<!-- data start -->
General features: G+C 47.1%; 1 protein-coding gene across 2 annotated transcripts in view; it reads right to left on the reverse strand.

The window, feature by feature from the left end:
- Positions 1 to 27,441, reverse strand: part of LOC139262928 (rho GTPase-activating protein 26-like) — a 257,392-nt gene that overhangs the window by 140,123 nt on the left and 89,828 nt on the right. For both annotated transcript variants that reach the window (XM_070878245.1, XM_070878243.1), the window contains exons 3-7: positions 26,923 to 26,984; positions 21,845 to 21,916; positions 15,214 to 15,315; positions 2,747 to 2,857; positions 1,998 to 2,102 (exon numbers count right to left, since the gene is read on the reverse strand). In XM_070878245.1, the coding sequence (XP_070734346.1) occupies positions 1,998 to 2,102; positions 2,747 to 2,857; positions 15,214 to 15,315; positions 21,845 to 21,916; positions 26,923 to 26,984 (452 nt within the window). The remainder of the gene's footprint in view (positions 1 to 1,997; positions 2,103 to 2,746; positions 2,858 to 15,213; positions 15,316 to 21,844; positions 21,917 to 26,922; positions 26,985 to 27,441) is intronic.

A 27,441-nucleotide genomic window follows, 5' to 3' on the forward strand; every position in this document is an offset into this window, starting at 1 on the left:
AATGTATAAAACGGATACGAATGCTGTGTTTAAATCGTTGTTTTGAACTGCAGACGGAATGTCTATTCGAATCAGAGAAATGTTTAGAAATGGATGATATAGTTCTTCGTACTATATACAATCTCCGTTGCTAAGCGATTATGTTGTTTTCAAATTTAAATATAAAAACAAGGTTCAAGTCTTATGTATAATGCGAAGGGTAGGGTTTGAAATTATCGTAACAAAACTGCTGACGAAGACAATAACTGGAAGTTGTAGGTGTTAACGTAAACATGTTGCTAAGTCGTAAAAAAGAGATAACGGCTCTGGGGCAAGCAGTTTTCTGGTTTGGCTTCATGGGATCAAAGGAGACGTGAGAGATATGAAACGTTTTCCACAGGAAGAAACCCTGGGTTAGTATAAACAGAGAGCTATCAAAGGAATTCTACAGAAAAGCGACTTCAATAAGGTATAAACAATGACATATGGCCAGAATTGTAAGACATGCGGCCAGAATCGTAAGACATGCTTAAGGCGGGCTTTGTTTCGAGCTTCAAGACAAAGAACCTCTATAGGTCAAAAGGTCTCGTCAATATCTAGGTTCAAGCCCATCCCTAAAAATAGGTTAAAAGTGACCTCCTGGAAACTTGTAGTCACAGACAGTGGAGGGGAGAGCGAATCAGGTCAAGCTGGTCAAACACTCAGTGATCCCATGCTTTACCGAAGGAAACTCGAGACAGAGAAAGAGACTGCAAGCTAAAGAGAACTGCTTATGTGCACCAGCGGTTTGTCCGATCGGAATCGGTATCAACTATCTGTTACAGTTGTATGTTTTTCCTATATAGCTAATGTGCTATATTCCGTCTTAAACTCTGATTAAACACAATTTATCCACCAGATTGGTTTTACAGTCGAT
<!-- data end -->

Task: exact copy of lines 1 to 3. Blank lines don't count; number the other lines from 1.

General features: G+C 47.1%; 1 protein-coding gene across 2 annotated transcripts in view; it reads right to left on the reverse strand.

The window, feature by feature from the left end:
- Positions 1 to 27,441, reverse strand: part of LOC139262928 (rho GTPase-activating protein 26-like) — a 257,392-nt gene that overhangs the window by 140,123 nt on the left and 89,828 nt on the right. For both annotated transcript variants that reach the window (XM_070878245.1, XM_070878243.1), the window contains exons 3-7: positions 26,923 to 26,984; positions 21,845 to 21,916; positions 15,214 to 15,315; positions 2,747 to 2,857; positions 1,998 to 2,102 (exon numbers count right to left, since the gene is read on the reverse strand). In XM_070878245.1, the coding sequence (XP_070734346.1) occupies positions 1,998 to 2,102; positions 2,747 to 2,857; positions 15,214 to 15,315; positions 21,845 to 21,916; positions 26,923 to 26,984 (452 nt within the window). The remainder of the gene's footprint in view (positions 1 to 1,997; positions 2,103 to 2,746; positions 2,858 to 15,213; positions 15,316 to 21,844; positions 21,917 to 26,922; positions 26,985 to 27,441) is intronic.